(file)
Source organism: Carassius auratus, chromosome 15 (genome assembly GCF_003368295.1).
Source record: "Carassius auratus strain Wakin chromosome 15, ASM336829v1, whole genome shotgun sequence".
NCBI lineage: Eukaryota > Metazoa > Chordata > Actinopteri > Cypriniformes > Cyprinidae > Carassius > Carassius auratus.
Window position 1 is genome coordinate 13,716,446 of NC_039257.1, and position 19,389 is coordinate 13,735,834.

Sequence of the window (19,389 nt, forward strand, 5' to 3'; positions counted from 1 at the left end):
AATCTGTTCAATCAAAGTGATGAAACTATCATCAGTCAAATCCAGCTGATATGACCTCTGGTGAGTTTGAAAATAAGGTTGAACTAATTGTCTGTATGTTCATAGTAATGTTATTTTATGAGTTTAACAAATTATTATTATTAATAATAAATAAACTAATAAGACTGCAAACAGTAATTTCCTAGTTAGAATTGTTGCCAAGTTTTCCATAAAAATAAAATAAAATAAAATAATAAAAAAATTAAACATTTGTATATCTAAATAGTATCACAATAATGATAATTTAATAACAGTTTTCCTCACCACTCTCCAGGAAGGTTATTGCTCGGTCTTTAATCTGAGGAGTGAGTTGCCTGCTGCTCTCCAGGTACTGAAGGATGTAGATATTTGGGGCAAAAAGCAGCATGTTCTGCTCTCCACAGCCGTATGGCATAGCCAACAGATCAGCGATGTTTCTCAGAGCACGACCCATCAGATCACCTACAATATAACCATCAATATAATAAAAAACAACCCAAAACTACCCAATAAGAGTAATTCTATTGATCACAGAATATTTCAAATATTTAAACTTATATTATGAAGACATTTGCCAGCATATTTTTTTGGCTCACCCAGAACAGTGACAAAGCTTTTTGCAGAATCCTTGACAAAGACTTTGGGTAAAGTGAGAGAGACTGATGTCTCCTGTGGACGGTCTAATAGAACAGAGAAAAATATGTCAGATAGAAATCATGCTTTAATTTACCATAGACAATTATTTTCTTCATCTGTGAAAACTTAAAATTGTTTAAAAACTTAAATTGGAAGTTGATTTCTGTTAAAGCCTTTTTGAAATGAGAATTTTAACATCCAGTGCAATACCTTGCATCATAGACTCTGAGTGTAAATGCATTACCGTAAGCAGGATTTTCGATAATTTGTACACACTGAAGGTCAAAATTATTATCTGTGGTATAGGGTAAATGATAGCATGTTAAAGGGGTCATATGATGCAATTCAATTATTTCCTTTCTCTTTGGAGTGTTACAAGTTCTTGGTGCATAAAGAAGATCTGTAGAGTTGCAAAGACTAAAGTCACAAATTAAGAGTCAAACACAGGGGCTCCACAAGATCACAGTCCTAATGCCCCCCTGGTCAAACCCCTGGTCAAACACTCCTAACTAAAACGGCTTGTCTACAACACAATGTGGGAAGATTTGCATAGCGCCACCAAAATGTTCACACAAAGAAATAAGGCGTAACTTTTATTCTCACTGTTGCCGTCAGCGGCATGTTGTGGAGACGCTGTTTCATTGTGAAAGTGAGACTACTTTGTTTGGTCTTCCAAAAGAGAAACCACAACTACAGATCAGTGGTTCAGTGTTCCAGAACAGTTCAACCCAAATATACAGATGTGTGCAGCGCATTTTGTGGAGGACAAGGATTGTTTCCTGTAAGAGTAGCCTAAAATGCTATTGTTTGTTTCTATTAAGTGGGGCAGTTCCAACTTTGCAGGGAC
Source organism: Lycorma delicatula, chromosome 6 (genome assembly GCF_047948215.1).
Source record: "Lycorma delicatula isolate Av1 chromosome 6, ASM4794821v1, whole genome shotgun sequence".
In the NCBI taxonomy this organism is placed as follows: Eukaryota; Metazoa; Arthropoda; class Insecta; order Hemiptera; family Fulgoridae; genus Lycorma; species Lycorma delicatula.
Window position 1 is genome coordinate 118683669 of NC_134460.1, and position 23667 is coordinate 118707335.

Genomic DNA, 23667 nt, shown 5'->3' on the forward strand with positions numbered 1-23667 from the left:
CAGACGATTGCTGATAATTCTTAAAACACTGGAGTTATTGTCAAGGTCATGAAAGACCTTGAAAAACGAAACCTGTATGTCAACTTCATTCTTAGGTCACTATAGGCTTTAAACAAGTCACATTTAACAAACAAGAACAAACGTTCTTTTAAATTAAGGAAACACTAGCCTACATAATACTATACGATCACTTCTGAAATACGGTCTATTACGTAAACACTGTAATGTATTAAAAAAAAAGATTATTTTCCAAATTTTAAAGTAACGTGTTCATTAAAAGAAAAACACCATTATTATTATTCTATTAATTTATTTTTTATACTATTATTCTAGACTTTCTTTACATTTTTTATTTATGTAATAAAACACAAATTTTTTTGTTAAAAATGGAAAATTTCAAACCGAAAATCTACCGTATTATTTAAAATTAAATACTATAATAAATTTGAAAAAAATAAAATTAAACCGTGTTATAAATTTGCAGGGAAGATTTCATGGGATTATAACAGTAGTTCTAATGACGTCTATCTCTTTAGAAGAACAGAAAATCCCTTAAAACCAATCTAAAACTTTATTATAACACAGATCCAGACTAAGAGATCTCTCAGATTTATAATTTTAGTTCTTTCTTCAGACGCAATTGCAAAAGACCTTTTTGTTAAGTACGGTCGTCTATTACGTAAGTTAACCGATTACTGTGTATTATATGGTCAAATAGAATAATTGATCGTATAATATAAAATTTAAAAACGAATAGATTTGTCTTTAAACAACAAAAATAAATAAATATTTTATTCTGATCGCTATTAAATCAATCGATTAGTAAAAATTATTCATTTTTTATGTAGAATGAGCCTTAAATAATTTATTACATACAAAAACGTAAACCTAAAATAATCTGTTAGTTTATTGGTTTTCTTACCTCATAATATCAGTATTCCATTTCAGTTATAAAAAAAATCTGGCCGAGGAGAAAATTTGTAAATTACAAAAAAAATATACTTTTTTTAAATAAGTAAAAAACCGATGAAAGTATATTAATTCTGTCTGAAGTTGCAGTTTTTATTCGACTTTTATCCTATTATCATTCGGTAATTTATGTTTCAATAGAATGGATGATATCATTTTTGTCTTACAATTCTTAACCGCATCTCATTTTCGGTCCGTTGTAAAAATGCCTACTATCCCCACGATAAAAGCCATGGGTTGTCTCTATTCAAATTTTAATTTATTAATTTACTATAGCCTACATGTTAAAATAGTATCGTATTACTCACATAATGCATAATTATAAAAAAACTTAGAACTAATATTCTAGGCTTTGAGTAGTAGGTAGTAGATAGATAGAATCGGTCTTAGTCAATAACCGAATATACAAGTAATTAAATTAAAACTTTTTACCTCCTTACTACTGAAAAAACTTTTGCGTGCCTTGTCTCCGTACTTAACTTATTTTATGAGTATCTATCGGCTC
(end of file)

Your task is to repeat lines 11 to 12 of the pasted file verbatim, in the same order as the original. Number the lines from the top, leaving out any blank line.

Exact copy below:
Genomic DNA, 23667 nt, shown 5'->3' on the forward strand with positions numbered 1-23667 from the left:
CAGACGATTGCTGATAATTCTTAAAACACTGGAGTTATTGTCAAGGTCATGAAAGACCTTGAAAAACGAAACCTGTATGTCAACTTCATTCTTAGGTCACTATAGGCTTTAAACAAGTCACATTTAACAAACAAGAACAAACGTTCTTTTAAATTAAGGAAACACTAGCCTACATAATACTATACGATCACTTCTGAAATACGGTCTATTACGTAAACACTGTAATGTATTAAAAAAAAAGATTATTTTCCAAATTTTAAAGTAACGTGTTCATTAAAAGAAAAACACCATTATTATTATTCTATTAATTTATTTTTTATACTATTATTCTAGACTTTCTTTACATTTTTTATTTATGTAATAAAACACAAATTTTTTTGTTAAAAATGGAAAATTTCAAACCGAAAATCTACCGTATTATTTAAAATTAAATACTATAATAAATTTGAAAAAAATAAAATTAAACCGTGTTATAAATTTGCAGGGAAGATTTCATGGGATTATAACAGTAGTTCTAATGACGTCTATCTCTTTAGAAGAACAGAAAATCCCTTAAAACCAATCTAAAACTTTATTATAACACAGATCCAGACTAAGAGATCTCTCAGATTTATAATTTTAGTTCTTTCTTCAGACGCAATTGCAAAAGACCTTTTTGTTAAGTACGGTCGTCTATTACGTAAGTTAACCGATTACTGTGTATTATATGGTCAAATAGAATAATTGATCGTATAATATAAAATTTAAAAACGAATAGATTTGTCTTTAAACAACAAAAATAAATAAATATTTTATTCTGATCGCTATTAAATCAATCGATTAGTAAAAATTATTCATTTTTTATGTAGAATGAGCCTTAAATAATTTATTACATACAAAAACGTAAACCTAAAATAATCTGTTAGTTTATTGGTTTTCTTACCTCATAATATCAGTATTCCATTTCAGTTATAAAAAAAATCTGGCCGAGGAGAAAATTTGTAAATTACAAAAAAAATATACTTTTTTTAAATAAGTAAAAAACCGATGAAAGTATATTAATTCTGTCTGAAGTTGCAGTTTTTATTCGACTTTTATCCTATTATCATTCGGTAATTTATGTTTCAATAGAATGGATGATATCATTTTTGTCTTACAATTCTTAACCGCATCTCATTTTCGGTCCGTTGTAAAAATGCCTACTATCCCCACGATAAAAGCCATGGGTTGTCTCTATTCAAATTTTAATTTATTAATTTACTATAGCCTACATGTTAAAATAGTATCGTATTACTCACATAATGCATAATTATAAAAAAACTTAGAACTAATATTCTAGGCTTTGAGTAGTAGGTAGTAGATAGATAGAATCGGTCTTAGTCAATAACCGAATATACAAGTAATTAAATTAAAACTTTTTACCTCCTTACTACTGAAAAAACTTTTGCGTGCCTTGTCTCCGTACTTAACTTATTTTATGAGTATCTATCGGCTC